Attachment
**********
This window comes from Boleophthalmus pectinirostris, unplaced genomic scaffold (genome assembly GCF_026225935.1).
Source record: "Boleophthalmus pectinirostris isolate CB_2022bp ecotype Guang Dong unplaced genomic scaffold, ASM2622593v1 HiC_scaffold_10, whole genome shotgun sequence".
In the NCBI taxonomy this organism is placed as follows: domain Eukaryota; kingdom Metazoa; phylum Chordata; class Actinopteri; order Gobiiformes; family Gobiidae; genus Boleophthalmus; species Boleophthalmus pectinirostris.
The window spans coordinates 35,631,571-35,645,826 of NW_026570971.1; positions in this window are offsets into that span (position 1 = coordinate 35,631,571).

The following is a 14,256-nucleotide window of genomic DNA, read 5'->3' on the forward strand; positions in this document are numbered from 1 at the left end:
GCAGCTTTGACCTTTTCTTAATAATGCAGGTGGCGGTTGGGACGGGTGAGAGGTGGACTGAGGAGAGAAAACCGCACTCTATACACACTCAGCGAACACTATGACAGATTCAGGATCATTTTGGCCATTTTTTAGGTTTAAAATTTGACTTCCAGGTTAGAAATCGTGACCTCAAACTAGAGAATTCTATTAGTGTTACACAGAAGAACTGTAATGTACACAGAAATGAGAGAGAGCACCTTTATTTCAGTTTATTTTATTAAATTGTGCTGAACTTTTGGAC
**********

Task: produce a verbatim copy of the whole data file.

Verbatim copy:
This window comes from Boleophthalmus pectinirostris, unplaced genomic scaffold (genome assembly GCF_026225935.1).
Source record: "Boleophthalmus pectinirostris isolate CB_2022bp ecotype Guang Dong unplaced genomic scaffold, ASM2622593v1 HiC_scaffold_10, whole genome shotgun sequence".
In the NCBI taxonomy this organism is placed as follows: domain Eukaryota; kingdom Metazoa; phylum Chordata; class Actinopteri; order Gobiiformes; family Gobiidae; genus Boleophthalmus; species Boleophthalmus pectinirostris.
The window spans coordinates 35,631,571-35,645,826 of NW_026570971.1; positions in this window are offsets into that span (position 1 = coordinate 35,631,571).

The following is a 14,256-nucleotide window of genomic DNA, read 5'->3' on the forward strand; positions in this document are numbered from 1 at the left end:
GCAGCTTTGACCTTTTCTTAATAATGCAGGTGGCGGTTGGGACGGGTGAGAGGTGGACTGAGGAGAGAAAACCGCACTCTATACACACTCAGCGAACACTATGACAGATTCAGGATCATTTTGGCCATTTTTTAGGTTTAAAATTTGACTTCCAGGTTAGAAATCGTGACCTCAAACTAGAGAATTCTATTAGTGTTACACAGAAGAACTGTAATGTACACAGAAATGAGAGAGAGCACCTTTATTTCAGTTTATTTTATTAAATTGTGCTGAACTTTTGGAC